by Despi Ross
Relevance has reigned for a long while in the digital marketing space. You can find a million blog posts about it (Actually 2.9 million as of this writing). But digital content has grown to the point where relevance is merely table stakes. The next hurdle for marketers is usefulness
I was recently shopping for a pair of shoes. Not just any shoes: I wanted handmade, real leather, made-to-last shoes. My search brought me to Frye, the boot company. I already own one pair of Frye boots, but I was looking for oxfords. I browsed their site and moved on since I couldn’t find the right style in the right size.
But a few days later, I found a Frye email in my inbox. Eight more followed over the next five days. I was frustrated because I had opted out of emails in the past; but somehow, my website visit seemed to give Frye the impression that I would be interested in more email. Lots of it.
This is a classic example of relevance: I’m an existing customer, visited their site and my browsing history would confirm I’m in the market. But it’s not enough to send me nine emails because I’m shopping for shoes. The content has to matter — it has to be useful.
Sometimes, there is a temptation with digital marketing — whether it be email, display ads, social content — to broadcast our key messages, match ads with audiences and repeat. But somewhere in there we lose our connection to potential customers because we make the mistake of assuming that relevance is a substitute for usefulness.
If Frye had noticed that I filtered by my size and then bailed from their site, they could have sent me an email or targeted me with an Instagram ad that said “Couldn’t find your size? Tell us what you’re looking for.” That would have been supremely useful for me — and them. Because I might have signed up for email notifications when the item I wanted was available. Or I might have bought something else on a high from all those warm and fuzzies. But as it stands, I’m a lost purchase in the sea of competition.
Ecommerce retail is an increasingly competitive space and your marketing has to be more targeted and more useful to your customers in order to command attention. According to Harvard Business Review, Amazon owns 26% of all online ecommerce retail sales. And it’s because they are, above all else, useful. Amazon has figured out how to make shopping easier, faster and cheaper.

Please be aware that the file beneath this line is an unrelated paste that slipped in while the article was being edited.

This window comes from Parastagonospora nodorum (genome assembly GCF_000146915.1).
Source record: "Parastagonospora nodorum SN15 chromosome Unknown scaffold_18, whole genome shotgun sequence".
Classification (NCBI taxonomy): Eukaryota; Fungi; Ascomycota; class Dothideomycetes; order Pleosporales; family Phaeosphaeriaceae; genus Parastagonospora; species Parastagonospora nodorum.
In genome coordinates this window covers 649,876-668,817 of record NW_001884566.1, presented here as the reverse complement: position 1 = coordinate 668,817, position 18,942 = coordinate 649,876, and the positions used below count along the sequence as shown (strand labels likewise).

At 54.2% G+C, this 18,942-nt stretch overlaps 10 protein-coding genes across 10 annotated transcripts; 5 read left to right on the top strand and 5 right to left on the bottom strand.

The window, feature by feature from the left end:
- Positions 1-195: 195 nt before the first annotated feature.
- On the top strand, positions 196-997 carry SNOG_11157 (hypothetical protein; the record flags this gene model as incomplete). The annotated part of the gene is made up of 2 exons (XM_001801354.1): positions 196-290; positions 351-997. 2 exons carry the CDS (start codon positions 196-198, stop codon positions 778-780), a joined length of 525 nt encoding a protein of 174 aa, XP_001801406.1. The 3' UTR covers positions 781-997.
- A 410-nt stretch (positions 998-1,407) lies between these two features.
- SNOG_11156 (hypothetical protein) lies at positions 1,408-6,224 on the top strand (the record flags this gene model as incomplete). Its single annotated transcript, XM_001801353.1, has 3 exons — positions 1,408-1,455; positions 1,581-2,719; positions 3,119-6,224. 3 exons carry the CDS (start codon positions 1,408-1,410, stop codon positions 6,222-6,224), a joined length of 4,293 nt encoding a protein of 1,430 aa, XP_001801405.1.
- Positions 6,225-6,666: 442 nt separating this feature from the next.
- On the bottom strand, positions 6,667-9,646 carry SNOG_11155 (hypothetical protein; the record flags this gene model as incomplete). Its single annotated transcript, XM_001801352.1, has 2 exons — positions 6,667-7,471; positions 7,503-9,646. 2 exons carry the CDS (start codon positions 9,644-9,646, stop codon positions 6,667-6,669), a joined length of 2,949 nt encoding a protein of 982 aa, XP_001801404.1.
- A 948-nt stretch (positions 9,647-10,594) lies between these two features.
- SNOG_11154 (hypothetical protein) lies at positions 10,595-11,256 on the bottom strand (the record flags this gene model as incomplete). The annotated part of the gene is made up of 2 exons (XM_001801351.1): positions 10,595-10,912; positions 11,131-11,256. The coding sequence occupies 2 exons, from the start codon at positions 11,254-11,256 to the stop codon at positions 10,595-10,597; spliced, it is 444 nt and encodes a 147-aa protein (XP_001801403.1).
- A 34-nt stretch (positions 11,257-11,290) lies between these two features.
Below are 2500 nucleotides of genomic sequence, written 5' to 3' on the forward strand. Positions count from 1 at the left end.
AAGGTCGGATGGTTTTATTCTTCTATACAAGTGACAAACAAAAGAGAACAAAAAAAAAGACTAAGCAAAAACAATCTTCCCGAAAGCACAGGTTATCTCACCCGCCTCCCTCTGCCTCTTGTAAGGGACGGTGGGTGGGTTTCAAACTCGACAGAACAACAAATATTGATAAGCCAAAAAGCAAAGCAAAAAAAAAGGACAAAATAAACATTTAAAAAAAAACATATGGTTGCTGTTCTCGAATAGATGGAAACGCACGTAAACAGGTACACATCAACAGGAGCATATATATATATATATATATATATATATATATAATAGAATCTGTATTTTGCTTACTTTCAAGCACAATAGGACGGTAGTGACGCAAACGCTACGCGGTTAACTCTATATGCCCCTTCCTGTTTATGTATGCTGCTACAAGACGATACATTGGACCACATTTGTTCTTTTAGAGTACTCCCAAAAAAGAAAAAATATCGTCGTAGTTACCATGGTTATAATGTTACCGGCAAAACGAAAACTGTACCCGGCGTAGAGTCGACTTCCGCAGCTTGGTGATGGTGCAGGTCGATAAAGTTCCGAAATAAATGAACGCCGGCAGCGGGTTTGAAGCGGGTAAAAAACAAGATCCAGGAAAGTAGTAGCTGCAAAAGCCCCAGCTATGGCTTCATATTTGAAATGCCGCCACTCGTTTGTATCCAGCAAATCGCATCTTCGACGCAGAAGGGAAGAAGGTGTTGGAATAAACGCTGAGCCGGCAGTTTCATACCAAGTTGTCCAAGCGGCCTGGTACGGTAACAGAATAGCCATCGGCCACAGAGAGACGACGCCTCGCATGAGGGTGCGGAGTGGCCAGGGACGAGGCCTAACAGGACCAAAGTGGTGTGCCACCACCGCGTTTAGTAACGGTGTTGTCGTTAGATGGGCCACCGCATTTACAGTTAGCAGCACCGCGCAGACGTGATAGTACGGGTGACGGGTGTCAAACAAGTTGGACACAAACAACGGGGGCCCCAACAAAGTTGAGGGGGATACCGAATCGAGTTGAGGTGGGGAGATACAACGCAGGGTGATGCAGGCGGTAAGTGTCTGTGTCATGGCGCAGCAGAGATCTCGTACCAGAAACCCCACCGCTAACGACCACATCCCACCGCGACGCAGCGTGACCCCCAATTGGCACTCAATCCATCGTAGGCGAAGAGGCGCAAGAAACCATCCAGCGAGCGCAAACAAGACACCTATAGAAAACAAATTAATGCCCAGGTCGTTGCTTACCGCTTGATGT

The only way to compete with Amazon is to build stronger brand affinity with customers. Sending nine emails in five days won’t accomplish that–not unless every one of those emails is precisely targeted. And for most brands, automated customer journey email campaigns are still a dozen data projects away from being possible.
Social ads provide a better platform for targeted marketing because the data you have is often so much richer — especially if you use Quantifi. Our platform pulls data out of the walled garden and puts it into your hands to create better marketing strategies. But, even without Quantifi, social allows you to run faster, smaller and cheaper experiments to get quick results and iterate your digital marketing campaigns to find the best results. This process will help you find more specific triggers and interests to guide your ads — so the customer sees them and says — “Oh, I need that,” instead of simply double-tapping or worse, scrolling right by.
You already have so many tools at your disposal to start this kind of targeting: Facebook insights, Google Analytics, customer purchase lists, etc. The real question is: What questions are your customers asking? If you use your ads to answer their real questions, you’re going to knock the socks off your competition. Or, the boots, in my case.
How will you stand out in your competitive set? If your answer is, “I’m not really sure,” then you need a gameplan. Quantifi can help.
At Quantifi, our CX team is working with brands to find ways to be relevant AND useful. We explore how data can inform the right match of audiences, channel and creative to put social ads in the right place, at the right time and connect with customers in authentic ways. It’s a not an easy feat –and it definitely requires experimentation to get it right. By digging into the data behind the ads, we can better understand audience motivators, triggers, and preferences that can result in more effective ads.
Featured image: Pixabay